First Semester

Course Number Subject Cr. Hrs.
MCS 2414 Calculus 3 4
SSC 2423 Development of American Experience 3
COM 2103 Technical and Prof. Communication 3
PHY 2423 University Physics 2 3
PHY 2431 University Physics 2 Lab 1
EGE 2013 Statics 3
   TOTAL 17

Second Semester

Course Number Subject Cr. Hrs.
MCS 2423 Differential Equations 3
MCS 3863 Linear Algebra 3
ERE 2024 Unified Robotics 1 4
MCS 2523 Discrete Mathematics 3
LDR 2001 Leadership Models and Practices 1
EME 3043 Dynamics 3
   TOTAL 17

First Semester

Course Number Subject Cr. Hrs.
EEE 2214 Digital Electronics and Lab 4
EEE 2123 Circuits and Electronics 3
EME 3013 Mechanics of Materials 3
ERE 3114 System Modeling and Control 4
ERE 3014 Unified Robotics II 4
COM 3000 Writing Proficiency Exam 0
   TOTAL 18

Second Semester

Course Number Subject Cr. Hrs.
EME 3011 Intro. to Engineering Projects 1
EEE 3233 Microprocessors 3
MCS 3403 Probability and Statistics 3
ERE 3024 Unified Robotics III 4
LDR 3000 Leadership Seminar 0
LLT 1223 World Masterpieces 2 3
MCS 2534 Data Structures 4
   TOTAL 18

First Semester

Course Number Subject Cr. Hrs.
EME 4252 Senior Project Fundamentals 2
EEE 4243 Embedded Systems 3
ERE 4113 Discrete Control 3
EGE 3012 Engineering Cost Analysis 2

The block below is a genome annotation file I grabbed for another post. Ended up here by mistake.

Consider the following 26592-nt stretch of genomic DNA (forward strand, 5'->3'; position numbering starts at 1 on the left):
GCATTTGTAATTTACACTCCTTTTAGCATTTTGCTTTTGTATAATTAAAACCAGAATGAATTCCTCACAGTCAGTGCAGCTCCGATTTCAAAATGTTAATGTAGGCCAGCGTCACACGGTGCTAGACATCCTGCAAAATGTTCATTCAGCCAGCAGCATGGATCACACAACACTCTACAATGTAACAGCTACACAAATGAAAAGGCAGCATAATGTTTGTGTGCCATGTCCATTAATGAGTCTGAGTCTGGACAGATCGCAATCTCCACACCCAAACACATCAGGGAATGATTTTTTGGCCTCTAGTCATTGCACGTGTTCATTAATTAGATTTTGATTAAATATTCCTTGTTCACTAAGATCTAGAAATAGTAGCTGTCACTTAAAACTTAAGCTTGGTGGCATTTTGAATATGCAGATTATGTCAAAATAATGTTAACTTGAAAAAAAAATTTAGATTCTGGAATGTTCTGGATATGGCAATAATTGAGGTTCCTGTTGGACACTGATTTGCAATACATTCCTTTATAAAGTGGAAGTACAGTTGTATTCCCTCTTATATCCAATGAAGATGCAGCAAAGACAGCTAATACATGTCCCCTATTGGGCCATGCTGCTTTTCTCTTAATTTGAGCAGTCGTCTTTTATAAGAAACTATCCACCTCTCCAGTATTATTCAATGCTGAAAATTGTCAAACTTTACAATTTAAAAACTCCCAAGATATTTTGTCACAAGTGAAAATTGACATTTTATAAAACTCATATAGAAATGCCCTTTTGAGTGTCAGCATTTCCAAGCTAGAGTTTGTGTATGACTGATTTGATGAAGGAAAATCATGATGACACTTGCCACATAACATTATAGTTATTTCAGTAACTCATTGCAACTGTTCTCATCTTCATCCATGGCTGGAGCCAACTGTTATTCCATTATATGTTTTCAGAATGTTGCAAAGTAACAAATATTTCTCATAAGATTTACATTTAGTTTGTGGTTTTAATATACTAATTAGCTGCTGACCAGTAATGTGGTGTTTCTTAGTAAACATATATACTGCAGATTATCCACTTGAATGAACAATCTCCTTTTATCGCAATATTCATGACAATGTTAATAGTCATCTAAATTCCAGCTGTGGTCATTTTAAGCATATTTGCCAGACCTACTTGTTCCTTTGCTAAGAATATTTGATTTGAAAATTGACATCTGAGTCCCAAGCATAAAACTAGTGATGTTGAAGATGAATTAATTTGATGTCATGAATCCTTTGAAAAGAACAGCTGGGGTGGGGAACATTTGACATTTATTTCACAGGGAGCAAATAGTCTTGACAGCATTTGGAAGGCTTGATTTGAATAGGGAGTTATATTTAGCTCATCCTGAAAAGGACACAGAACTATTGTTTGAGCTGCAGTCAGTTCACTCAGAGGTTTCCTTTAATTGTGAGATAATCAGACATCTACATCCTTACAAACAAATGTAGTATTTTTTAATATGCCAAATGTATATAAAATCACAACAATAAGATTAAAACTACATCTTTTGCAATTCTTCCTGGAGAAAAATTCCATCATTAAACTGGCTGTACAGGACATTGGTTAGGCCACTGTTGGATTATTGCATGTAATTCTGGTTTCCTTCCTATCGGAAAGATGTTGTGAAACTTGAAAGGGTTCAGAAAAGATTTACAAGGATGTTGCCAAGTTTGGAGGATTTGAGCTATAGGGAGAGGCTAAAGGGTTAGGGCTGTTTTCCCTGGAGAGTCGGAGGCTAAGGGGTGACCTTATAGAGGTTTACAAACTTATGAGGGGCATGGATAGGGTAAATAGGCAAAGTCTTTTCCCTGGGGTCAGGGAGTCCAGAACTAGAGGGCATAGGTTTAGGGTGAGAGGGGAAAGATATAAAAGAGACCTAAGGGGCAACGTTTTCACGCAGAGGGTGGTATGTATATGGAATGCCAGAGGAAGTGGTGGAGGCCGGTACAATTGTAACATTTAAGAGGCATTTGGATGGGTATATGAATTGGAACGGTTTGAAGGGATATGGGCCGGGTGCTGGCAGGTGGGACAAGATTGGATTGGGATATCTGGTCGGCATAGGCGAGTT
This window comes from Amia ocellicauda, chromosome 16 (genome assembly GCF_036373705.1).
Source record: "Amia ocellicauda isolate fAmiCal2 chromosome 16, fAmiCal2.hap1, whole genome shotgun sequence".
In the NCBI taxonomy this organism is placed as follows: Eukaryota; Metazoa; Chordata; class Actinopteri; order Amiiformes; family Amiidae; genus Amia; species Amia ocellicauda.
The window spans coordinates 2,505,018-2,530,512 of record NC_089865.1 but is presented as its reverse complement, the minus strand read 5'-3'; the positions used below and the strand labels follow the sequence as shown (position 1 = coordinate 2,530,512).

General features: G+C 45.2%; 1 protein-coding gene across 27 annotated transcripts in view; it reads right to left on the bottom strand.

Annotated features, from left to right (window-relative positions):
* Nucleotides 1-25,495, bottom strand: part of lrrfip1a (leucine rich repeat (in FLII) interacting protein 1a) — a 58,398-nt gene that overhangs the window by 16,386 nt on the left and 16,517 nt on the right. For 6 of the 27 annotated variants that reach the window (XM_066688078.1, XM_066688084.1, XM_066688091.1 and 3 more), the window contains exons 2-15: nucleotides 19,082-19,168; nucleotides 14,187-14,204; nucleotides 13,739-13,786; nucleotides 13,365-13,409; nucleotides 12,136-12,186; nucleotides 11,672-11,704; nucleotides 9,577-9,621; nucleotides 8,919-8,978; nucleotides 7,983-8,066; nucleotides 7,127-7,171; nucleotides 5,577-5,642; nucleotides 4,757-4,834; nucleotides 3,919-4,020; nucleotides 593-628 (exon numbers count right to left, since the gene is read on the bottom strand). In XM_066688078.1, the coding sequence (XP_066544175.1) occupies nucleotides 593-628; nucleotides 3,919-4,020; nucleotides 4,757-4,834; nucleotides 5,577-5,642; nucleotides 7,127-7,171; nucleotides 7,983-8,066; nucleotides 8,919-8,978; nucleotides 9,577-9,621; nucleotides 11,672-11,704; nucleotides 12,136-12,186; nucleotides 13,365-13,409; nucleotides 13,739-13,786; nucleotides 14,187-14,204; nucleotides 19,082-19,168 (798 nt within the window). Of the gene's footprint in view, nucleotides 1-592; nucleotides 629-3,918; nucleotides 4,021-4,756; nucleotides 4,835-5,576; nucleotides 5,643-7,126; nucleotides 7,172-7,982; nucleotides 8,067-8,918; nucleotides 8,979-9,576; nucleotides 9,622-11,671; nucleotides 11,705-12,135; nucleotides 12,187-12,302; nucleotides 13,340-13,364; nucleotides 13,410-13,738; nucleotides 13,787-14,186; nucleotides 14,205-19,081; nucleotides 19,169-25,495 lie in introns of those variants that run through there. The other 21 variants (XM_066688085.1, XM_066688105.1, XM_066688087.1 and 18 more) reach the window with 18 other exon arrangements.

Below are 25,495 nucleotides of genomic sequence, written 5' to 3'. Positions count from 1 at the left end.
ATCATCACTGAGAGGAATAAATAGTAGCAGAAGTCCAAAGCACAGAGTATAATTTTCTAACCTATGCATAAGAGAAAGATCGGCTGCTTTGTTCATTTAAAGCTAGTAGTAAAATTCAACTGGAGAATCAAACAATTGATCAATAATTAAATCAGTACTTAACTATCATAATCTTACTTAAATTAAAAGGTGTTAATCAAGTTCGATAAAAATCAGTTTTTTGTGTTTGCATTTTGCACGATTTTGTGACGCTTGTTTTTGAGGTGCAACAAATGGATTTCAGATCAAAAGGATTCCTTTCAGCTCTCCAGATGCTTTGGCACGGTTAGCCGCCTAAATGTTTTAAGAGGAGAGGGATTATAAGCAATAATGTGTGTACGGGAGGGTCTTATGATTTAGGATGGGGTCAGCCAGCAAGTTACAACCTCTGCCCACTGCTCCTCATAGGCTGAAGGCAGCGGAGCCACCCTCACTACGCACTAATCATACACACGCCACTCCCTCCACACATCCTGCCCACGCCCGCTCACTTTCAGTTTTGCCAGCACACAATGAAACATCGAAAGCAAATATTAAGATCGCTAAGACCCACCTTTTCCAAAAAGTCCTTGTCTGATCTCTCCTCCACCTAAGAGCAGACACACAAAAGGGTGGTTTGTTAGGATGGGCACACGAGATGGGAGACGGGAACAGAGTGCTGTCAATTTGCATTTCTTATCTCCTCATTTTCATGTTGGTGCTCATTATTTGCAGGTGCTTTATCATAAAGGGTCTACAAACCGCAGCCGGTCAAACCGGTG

ERE 4014 Unified Robotics IV 4
EME 4613 Intro to Thermal Systems 3
LDR 4000 Leadership Capstone 0
   TOTAL 17

Second Semester

Course Number Subject Cr. Hrs.
EME 4253 Senior Capstone Project  3
EME/EEE/MCS 4XX3/5XX3* Technical Elective* 3
EME/EEE/MCS 4XX3/5XX3* Technical Elective* 3
EME/EEE/MCS 4XX3/5XX3* Technical Elective* 3
LLT/SSC/PSY 3XX3/4XX3 Junior/Senior Elective 3
   TOTAL 15

*A list of approved elective courses is available in the Department of Mechanical Engineering.
*All students can select 4XX3 courses from EME, EEE, MCS, or ERE for their electives. Only those students maintaining a minimum 3.0 GPA may select 5XX3 courses from EME, EEE, MCS, or ERE for their electives. 

Robotics Engineering Advisor
All students should have an advisor-approved Plan of Work. Students should contact Giscard Kfoury, gkfoury@ltu.edu, 248.204.2579, room E28B, for advising.

Educational Objectives

The educational objectives of the Robotics Engineering program are as follows:

  1. Graduates will lead teams to proficiently address multidisciplinary technical problems in a global work environment.
  2. Graduates will use ethical judgment, critical thinking, business acumen, and effective communication skills in a team setting to create and implement innovative engineering solutions that meet customer needs.
  3. Graduates will engage in lifelong learning and contribute to the engineering profession in order to address contemporary engineering and societal challenges.

Enrollment and Graduation Data for the 2015-2016 Academic Year:

enrollment and graduation data

Student Outcomes

The student outcomes for the Robotics Engineering program at Lawrence Technological University are:

  • an ability to apply knowledge of mathematics, science, and engineering;
  • an ability to design and conduct experiments, as well as to analyze and interpret data;
  • an ability to design a robotic system, component, or process to meet desired needs within realistic constraints, such as economic, environmental, social, political, ethical, health and safety, manufacturability, and sustainability;
  • an ability to function on multidisciplinary teams;
  • an ability to identify, formulate, and solve engineering problems;